Lavariega Monforti

Jessica L. Lavariega Monforti

Dean, College of Arts and Sciences, California Lutheran University

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About Jessica

Lavariega Monforti’s research primarily focuses on the differential impact of public policy according to race, gender, and ethnicity. She is specifically interested in the political incorporation and representation of Latinos, immigrants, and women. Her latest research examines how major forces such as technology, the military system, and immigration policy impact and are impacted by Latino youth. She has worked with organizations such as Texas Rio Grande Legal Aide, La Union del Pueblo Entero, and the South Texas Adult Resource and Training Center.


An Over-Hyped Immigration Crisis

In the News

Opinion: "Latino Voters Care Little If Politicians Speak Spanish If They Can’t Speak to Their Concerns," Jessica L. Lavariega Monforti, Latina Lista, September 18, 2019.
Quoted by Joe Garofoli in "In VP Debate, Pence Calmly Parries Kaine’s Jabs at Trump," San Francisco Chronicle, October 4, 2016.
Quoted by Patrick Thibodeau and Sharon Machlis in "Trump's 'Extreme' Anti-Terrorism Vetting May be H-1B Nightmare," Computer World, August 16, 2016.
Guest on NPR’s All Things Considered, August 8, 2014.
Research discussed by Steve Taylor, in "Poll: Most Valley Residents Feel Less Safe," Rio Grande Guardian, July 23, 2014.
Guest on NBC Latino, February 2, 2013.
Quoted by John W. Gonzalez and Peggy Fikac in "Cruz Battles Critics Who Say He Isn't Hispanic Enough," Houston Chronicle, October 29, 2012.
Opinion: "Ted Cruz’s Success Has Nothing to Do with His Cuban-American Ethnicity," Jessica L. Lavariega Monforti, New York Times, August 2, 2012.
Opinion: "Political Scientist Makes Case against Texas Voter ID Law," Jessica L. Lavariega Monforti, Austin American Statesman, July 14, 2012.
Opinion: "Can the Internet be a Door to Increased Latino and African American Participation?," Jessica L. Lavariega Monforti (with Jose Marichal), Latino Decisions, December 1, 2011.
Quoted by Oscar Corral in "Poll: Cuba's Just One of Many Issues," Miami Herald, March 10, 2006.


"Inevitable Change: A New Look at Cubans and Cuban Americans" in Minority Voting in the U.S., edited by Tom Baldino and Kyle Krieder (Preaeger, forthcoming).
Provides a review of original data discussing recent demographic and political changes among the Cuban American and Cuban exile communities.
"Identity Revisited: Latinos(as) and Panethnicity" in Latino Politics an Ciencia Política: The Search for Latino Identity and Racial Consciousness, edited by Tony Affigne, Evelyn Hu-DeHart, and Marion Orr (New York University Press, forthcoming).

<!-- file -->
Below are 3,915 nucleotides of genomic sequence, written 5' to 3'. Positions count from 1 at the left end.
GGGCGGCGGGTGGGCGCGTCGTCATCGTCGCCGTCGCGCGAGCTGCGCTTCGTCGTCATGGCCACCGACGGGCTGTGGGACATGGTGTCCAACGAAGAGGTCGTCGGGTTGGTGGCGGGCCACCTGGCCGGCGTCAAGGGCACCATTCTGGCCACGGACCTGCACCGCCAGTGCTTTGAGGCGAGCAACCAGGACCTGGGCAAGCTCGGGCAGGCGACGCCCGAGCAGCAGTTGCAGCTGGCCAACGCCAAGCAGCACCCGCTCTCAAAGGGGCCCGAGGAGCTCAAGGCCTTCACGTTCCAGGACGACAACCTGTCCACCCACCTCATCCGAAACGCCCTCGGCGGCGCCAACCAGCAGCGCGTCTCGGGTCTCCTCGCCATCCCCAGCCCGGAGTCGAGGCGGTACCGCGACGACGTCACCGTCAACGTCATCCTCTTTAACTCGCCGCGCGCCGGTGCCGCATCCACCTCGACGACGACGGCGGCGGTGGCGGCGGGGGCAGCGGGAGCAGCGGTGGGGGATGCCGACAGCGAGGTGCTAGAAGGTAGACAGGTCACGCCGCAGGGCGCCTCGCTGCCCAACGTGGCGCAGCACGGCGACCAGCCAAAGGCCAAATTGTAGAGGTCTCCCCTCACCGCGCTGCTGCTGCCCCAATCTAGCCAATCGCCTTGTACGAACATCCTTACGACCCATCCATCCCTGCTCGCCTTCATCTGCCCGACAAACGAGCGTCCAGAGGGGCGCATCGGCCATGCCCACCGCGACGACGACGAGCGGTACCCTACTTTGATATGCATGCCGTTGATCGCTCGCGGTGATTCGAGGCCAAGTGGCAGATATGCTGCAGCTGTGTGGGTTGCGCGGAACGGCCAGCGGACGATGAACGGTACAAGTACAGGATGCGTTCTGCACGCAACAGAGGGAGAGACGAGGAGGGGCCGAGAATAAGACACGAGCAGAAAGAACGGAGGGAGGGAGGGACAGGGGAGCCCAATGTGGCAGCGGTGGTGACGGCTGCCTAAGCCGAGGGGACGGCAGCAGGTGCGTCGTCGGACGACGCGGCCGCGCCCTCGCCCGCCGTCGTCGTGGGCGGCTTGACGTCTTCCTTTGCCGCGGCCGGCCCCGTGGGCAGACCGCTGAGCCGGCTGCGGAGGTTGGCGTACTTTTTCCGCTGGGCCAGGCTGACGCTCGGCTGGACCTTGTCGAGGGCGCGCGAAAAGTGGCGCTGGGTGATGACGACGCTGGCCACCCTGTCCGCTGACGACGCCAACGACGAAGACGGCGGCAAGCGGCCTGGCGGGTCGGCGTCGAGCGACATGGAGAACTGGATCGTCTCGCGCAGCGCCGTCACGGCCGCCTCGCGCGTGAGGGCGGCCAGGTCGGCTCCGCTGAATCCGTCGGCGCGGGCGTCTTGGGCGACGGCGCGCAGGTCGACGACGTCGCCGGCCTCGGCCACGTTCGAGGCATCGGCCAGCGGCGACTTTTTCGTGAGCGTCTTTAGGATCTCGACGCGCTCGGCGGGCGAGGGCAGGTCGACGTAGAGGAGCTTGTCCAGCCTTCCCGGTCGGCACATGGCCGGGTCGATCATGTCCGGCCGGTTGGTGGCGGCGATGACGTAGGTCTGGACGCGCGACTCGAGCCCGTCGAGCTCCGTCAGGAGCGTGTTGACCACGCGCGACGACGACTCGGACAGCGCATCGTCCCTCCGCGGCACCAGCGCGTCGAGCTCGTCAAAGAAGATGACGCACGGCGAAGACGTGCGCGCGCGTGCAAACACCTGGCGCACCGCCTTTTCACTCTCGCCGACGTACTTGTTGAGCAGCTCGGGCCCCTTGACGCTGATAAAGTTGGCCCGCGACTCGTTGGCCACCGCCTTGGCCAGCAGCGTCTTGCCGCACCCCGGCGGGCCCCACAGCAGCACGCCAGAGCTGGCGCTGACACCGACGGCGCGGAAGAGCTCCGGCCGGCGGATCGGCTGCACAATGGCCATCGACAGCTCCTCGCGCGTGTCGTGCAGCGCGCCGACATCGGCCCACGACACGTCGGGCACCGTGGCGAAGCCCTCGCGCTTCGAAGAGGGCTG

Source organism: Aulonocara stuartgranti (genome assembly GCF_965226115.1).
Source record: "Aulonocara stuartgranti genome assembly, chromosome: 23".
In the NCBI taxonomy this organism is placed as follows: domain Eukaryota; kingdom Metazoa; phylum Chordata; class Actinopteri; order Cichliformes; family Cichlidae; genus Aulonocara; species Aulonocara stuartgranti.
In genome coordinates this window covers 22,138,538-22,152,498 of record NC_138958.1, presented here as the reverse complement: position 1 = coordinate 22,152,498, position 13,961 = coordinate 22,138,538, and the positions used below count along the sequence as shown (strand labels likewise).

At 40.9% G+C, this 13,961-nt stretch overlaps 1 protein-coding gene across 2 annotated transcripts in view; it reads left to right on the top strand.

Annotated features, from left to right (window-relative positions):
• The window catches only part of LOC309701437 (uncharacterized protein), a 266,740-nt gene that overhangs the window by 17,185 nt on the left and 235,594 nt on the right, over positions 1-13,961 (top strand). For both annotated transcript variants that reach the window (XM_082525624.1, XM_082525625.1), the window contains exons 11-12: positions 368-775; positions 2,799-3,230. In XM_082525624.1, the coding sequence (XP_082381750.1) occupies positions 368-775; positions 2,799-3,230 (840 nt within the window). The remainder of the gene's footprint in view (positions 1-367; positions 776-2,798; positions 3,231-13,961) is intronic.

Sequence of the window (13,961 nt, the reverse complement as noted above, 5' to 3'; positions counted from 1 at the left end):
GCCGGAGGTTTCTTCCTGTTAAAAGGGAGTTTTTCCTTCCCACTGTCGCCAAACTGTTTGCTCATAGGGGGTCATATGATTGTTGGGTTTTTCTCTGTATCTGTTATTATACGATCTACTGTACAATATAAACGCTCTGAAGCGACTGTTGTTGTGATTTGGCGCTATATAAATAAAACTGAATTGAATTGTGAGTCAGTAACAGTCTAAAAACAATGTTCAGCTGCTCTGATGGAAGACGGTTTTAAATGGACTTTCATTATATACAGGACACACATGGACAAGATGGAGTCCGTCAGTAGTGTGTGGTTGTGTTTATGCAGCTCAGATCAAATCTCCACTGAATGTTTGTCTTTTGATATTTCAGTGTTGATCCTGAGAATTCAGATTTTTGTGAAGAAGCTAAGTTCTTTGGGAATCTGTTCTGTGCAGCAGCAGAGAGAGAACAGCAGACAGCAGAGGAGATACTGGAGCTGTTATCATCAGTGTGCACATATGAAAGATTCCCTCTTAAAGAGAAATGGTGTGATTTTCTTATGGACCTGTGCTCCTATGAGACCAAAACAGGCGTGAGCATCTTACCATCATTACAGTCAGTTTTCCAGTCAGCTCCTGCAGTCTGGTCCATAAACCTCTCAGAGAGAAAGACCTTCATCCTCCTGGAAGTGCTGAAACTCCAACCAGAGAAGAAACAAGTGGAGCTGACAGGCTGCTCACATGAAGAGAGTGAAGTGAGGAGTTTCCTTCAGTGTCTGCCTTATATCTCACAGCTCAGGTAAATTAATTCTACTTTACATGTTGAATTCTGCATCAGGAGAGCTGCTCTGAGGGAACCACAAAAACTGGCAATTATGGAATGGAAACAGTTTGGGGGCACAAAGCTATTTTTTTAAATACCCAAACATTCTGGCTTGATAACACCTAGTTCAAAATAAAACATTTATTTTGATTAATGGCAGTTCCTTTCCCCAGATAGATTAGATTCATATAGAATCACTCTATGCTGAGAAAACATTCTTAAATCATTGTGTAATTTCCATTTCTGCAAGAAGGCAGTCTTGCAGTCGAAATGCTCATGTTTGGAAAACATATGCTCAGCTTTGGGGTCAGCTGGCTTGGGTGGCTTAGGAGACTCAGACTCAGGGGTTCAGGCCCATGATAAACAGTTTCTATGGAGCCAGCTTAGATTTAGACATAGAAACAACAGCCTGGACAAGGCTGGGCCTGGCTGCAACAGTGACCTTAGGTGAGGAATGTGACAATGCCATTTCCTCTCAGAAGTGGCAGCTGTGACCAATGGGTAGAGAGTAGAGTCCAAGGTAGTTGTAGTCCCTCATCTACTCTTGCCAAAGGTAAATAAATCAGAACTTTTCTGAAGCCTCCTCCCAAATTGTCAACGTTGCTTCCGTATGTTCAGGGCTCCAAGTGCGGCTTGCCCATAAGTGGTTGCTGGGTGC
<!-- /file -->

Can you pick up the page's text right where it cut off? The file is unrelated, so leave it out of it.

Uses LNS data to re-test previously established hypotheses regarding pan-ethnic identification across Hispanic/Latino communities.

"Guarding Our Borders with Gardasil: Immigrant Women and Physical Autonomy" (with Renee Ann Cramer). Journal of Women, Politics, & Policy 35, no. 1 (2014).
Examines the interdependence of vaccine requirements, the Immigration and Nationality Act, the CDC, and its resulting requirement that Gardisil be administered to any woman immigrating to the United States or adjusting their status to legal permanent resident. This paper focuses on the Gardisil mandate as an issue of reproductive and personal autonomy denied to immigrant and prospective immigrant women today, and explores the astonishing silence on the issue from immigrant groups, reproductive rights advocates, and women's issue organizations.
"La Lucha: Latinas Surviving Political Science" in Presumed Incompetent: The Intersections of Race and Class for Women in Academia, edited by Gabriella Gutiérrez y Muhs, Yolanda Flores Niemann, Carmen G. González, and Angela P. Harris (Utah State University Press, 2012).
Exposes the extent to which the intellectual and professional expertise of Latina faculty are consistently questioned by students and colleagues, whether their areas of teaching and research are in general U.S. politics or grounded in critical race and gender studies. While Latinas are often recruited as part of diversity efforts, their research and/or teaching may not be considered “credible” if they are race- and gender-specific; on the other hand, similarly, those whose areas of teaching and research are not race- or gender-specific are largely questioned on their ability to remain objective researchers.
"Diagnosing the Leaky Pipeline: Continuing Barriers to the Retention of Latinas and Latinos in Political Science" (with Melissa Michelson). PS: Political Science and Politics 41, no. 1 (January 2008): 161-166.
Discusses how Latinos continue to be severely underrepresented in political science, and today comprise less than 2% of the academy. Increased recent attention to the issues of recruitment and retention of Latino political scientists by professional associations such as the American Political Science Association (APSA) notwithstanding, the number of Latino scholars in the field continues to lag behind that of other racial and ethnic groups.
Black and Latino/a Politics: Issues in Political Development in the United States (edited with William E. Nelson and Jr.) (Barnhardt and Ashe Publishing, 2006).
Moves the discussion and analysis of Black and Latina/o politics from the shadows of current political analysis of the evolution of social, economic and political relations in the United States. The volume is organized with an eye to illuminating the critical importance of the search for Black and Latina/o political empowerment to an understanding of the evolution and character of the process of politics and governance in the United States.